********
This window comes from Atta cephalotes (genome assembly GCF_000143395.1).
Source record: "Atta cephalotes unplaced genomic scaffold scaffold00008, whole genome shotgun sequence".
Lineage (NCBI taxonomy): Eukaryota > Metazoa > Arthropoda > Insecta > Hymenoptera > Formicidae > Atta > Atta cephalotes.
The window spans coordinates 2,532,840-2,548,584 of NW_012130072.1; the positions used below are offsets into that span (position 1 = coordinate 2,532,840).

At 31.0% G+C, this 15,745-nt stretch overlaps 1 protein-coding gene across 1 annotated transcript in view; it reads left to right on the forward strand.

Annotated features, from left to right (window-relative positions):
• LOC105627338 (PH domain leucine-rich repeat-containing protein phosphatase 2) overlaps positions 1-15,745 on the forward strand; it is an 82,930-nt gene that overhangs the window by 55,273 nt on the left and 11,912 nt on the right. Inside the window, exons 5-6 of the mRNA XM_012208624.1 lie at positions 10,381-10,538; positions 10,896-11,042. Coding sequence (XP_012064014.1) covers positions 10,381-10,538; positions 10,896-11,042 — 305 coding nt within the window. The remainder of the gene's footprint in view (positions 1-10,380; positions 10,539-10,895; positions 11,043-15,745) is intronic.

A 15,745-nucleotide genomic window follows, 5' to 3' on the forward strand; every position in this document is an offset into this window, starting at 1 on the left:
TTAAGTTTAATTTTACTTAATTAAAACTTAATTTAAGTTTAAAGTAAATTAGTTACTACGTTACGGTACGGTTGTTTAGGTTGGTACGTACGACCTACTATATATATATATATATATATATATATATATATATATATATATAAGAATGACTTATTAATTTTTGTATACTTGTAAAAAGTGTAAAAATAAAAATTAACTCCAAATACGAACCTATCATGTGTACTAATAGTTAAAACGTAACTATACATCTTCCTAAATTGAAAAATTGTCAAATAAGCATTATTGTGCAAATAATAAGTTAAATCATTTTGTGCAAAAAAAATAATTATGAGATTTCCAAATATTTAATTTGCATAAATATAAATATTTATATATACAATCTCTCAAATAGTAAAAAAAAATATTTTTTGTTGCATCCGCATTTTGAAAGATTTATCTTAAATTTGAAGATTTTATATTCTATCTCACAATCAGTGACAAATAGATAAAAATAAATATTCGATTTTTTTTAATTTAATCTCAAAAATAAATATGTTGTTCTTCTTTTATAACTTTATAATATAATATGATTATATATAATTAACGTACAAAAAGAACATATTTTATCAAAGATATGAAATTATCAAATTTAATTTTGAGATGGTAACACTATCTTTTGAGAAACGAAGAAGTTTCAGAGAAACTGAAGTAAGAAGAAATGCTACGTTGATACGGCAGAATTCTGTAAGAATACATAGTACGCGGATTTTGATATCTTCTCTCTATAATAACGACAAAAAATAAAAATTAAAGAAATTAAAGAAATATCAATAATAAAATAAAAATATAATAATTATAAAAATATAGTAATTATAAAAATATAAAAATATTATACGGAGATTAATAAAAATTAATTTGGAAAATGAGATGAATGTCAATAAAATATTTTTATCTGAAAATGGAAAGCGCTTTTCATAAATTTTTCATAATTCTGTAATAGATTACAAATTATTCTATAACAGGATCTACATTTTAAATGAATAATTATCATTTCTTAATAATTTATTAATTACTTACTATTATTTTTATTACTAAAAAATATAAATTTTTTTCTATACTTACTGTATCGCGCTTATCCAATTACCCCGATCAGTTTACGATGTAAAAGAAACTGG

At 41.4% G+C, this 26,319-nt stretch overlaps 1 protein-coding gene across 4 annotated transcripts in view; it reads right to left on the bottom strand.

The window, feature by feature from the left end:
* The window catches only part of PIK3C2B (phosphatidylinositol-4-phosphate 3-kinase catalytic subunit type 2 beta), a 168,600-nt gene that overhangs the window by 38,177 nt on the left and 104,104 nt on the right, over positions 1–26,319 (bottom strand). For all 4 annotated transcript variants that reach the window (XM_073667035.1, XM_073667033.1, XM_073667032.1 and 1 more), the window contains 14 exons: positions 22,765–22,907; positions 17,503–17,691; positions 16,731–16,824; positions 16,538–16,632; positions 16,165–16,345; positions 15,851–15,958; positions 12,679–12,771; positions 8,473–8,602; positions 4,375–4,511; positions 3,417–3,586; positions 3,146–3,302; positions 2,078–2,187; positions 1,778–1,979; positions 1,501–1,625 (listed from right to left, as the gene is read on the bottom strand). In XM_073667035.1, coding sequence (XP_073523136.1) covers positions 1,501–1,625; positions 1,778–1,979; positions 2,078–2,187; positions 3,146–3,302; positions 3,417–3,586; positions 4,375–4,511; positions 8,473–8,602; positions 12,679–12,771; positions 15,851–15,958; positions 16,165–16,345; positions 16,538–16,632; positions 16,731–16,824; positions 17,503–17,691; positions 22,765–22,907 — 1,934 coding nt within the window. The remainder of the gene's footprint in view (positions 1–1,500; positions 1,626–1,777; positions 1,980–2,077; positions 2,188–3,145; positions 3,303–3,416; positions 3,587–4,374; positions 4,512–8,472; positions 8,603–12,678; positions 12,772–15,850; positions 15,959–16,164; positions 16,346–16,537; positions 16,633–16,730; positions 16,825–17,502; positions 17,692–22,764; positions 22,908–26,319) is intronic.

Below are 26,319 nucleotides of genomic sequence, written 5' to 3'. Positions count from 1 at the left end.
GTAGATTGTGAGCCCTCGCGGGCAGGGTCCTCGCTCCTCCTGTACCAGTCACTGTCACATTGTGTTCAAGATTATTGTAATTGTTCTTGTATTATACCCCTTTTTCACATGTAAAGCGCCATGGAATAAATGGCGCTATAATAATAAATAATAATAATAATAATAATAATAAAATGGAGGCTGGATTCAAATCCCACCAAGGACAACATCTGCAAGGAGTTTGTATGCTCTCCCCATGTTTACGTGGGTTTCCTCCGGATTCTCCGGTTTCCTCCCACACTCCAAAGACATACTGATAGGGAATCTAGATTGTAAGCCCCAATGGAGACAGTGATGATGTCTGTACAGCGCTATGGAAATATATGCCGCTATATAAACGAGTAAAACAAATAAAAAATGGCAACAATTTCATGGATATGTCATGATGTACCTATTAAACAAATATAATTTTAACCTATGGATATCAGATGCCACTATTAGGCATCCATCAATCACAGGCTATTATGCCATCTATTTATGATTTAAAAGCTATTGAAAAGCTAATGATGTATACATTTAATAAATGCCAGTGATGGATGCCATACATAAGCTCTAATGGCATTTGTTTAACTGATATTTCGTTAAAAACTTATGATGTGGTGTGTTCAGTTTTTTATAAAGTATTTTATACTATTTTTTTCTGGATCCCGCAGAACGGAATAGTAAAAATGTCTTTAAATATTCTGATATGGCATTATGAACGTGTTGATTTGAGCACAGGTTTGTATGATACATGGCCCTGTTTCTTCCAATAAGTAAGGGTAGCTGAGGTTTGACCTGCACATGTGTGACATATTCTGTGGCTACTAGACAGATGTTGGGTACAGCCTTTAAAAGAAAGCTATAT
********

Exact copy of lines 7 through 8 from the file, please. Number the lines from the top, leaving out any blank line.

• LOC105627338 (PH domain leucine-rich repeat-containing protein phosphatase 2) overlaps positions 1-15,745 on the forward strand; it is an 82,930-nt gene that overhangs the window by 55,273 nt on the left and 11,912 nt on the right. Inside the window, exons 5-6 of the mRNA XM_012208624.1 lie at positions 10,381-10,538; positions 10,896-11,042. Coding sequence (XP_012064014.1) covers positions 10,381-10,538; positions 10,896-11,042 — 305 coding nt within the window. The remainder of the gene's footprint in view (positions 1-10,380; positions 10,539-10,895; positions 11,043-15,745) is intronic.

A 15,745-nucleotide genomic window follows, 5' to 3' on the forward strand; every position in this document is an offset into this window, starting at 1 on the left: